Detecting Graded Exposure Effects: A Report on an East Boston Pregnancy Cohort
Department of Quantitative Health Sciences
Medical Subject Headings
Smoking; Pregnancy; Prenatal Exposure Delayed Effects; Infant, Newborn; Prenatal Injuries; Maternal Exposure; Maternal-Fetal Exchange; Smoking; Tobacco Smoke Pollution; Fuzzy Logic; Data Interpretation, Statistical
Bioinformatics | Biostatistics | Epidemiology | Health Services Research | Maternal and Child Health
INTRODUCTION: The effects of tobacco exposure are typically examined by comparing groups based on a cut-score of self-reported number of cigarettes or bioassays collected in cross-sectional studies. This study introduces a new fuzzy clustering method that facilitates detection of subtle exposure effects by objectively deriving subgroups from modeling multidimensional exposure measures. We test the new method on a known exposure effect (fetal growth) and report on the graded exposure effect detected in a pregnancy cohort.
METHODS: 978 pregnant women were enrolled from 1986 to 1992 in the Maternal Infant Smoking Study of East Boston (MISSEB). Four kinds of exposure data were used to generate exposure groups: self-reported smoking, cotinine levels, nicotine levels, and nicotine dependence scores. Subgroups were identified via a comprehensive validation procedure. The results from MISSEB (number of exposure clusters, exposure effects on birth weight, body length, and head circumference) were compared with those obtained in a separate cohort.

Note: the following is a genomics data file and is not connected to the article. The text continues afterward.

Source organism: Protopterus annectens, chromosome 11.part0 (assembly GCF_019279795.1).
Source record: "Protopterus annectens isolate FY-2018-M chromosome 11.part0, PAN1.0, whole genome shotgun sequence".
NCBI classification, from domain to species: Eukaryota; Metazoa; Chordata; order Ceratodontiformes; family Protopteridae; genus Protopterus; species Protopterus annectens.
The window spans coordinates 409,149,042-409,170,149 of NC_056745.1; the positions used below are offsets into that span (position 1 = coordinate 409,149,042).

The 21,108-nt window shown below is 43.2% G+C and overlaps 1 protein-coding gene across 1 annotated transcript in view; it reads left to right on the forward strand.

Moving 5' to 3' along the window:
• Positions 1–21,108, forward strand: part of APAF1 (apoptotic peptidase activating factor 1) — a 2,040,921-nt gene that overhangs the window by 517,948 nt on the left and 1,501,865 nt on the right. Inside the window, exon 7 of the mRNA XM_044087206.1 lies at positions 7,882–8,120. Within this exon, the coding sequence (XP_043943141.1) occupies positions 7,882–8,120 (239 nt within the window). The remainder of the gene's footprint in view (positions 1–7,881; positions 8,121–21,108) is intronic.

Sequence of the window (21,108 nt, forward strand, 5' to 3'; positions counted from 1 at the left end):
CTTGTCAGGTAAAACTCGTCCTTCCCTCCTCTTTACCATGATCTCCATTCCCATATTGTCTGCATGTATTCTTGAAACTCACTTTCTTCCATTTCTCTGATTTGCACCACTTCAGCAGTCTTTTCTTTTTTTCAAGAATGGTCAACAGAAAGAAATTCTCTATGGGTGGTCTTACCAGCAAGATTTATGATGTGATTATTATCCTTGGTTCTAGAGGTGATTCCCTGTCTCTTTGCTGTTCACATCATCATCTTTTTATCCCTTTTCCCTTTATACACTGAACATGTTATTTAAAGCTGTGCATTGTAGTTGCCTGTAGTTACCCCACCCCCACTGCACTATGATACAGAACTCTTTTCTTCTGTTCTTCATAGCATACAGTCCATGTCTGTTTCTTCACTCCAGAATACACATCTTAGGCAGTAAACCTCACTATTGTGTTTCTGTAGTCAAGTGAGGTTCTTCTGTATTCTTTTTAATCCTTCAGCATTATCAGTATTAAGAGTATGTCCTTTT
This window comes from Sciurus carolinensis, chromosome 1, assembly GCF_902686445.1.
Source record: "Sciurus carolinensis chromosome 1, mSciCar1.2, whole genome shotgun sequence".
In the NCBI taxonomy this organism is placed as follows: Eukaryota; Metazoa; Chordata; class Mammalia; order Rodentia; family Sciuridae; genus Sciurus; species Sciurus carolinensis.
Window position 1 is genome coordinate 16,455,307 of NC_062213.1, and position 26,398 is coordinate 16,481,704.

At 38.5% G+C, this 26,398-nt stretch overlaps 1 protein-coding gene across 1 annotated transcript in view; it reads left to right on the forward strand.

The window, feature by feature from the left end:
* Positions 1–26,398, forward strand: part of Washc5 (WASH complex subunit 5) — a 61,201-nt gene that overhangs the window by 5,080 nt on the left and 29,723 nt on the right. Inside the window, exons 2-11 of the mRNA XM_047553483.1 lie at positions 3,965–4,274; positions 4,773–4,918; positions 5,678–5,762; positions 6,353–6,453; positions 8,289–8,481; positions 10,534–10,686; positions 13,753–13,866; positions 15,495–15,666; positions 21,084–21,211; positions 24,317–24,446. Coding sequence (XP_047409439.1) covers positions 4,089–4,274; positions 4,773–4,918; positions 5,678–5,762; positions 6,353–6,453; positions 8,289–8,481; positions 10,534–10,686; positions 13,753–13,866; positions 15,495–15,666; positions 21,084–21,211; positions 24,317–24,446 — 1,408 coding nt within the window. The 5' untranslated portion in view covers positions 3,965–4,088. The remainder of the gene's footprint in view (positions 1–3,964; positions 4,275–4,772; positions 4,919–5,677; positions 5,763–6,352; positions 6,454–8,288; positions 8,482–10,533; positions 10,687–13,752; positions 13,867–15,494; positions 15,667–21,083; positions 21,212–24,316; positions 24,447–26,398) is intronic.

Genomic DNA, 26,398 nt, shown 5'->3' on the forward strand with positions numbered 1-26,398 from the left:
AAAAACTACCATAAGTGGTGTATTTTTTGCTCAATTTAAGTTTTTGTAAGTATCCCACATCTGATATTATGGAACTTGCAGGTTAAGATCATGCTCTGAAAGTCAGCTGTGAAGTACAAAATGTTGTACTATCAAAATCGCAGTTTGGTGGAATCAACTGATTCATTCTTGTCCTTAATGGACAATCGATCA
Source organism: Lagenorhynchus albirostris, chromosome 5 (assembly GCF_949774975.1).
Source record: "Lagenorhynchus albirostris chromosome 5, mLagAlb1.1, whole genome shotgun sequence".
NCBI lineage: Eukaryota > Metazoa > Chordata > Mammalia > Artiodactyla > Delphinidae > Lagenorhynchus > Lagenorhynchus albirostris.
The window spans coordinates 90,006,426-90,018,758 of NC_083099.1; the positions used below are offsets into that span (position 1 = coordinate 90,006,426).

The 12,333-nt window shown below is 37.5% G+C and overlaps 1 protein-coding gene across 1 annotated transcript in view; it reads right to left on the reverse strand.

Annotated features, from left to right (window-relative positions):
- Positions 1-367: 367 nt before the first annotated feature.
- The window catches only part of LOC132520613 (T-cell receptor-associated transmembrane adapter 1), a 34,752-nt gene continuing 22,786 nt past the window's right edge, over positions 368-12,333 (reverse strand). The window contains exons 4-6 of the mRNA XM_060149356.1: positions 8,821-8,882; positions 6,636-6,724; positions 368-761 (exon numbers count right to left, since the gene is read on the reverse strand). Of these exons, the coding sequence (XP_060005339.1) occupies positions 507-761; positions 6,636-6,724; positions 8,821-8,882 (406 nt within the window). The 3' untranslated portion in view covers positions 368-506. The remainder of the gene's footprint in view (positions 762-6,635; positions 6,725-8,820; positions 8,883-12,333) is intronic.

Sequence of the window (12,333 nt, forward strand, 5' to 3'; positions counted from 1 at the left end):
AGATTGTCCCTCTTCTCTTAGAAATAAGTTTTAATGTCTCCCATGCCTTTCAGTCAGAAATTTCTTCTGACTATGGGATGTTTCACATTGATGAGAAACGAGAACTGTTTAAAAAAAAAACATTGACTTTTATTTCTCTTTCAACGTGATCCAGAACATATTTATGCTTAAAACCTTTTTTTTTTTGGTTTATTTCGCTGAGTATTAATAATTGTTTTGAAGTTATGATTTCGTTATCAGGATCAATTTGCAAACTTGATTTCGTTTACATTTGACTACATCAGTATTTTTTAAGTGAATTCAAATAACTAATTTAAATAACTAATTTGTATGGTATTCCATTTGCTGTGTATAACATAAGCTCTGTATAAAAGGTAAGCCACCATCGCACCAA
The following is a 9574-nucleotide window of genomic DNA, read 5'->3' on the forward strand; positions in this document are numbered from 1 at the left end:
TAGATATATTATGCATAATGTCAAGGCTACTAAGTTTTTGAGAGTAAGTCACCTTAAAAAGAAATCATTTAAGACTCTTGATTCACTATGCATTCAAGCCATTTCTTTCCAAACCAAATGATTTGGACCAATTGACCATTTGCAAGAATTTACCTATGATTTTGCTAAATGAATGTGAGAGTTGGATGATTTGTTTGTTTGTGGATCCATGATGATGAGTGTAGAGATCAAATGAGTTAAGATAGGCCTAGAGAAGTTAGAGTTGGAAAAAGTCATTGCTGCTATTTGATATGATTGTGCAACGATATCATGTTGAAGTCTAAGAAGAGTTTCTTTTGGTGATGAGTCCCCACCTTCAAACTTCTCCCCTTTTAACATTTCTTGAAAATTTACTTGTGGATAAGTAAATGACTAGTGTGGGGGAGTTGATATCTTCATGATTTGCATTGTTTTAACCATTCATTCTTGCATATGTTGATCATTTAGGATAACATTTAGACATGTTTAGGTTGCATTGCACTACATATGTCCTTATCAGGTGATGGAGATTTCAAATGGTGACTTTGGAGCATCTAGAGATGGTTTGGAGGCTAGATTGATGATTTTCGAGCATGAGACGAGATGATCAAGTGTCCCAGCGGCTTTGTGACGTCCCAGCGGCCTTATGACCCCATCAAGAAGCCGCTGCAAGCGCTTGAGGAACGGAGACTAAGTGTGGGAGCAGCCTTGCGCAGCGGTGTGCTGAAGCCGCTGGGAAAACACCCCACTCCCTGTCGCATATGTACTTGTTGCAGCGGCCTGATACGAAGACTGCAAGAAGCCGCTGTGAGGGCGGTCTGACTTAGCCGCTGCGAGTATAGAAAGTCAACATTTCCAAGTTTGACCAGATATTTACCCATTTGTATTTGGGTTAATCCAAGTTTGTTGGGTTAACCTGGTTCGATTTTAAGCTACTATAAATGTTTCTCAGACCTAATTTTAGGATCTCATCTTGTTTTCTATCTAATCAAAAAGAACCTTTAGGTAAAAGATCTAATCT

RESULTS: Using our new method in MISSEB, the same number of clusters was generated as previously, and graded exposure effects were again detected. Neonates with heavier exposure weighed less at birth relative to nonexposed neonates, with no difference between lighter-exposed and nonexposed neonates.
CONCLUSIONS: The same graded prenatal exposure effect emerges for known exposure-related outcomes across 2 different studies, about 2 decades apart. Our new method characterizes the degree of prenatal exposure, with the potential to help detect subtler effects on developmental outcomes, such as deficits in growth or development, neonatal temperament and behavior, and psychological functioning.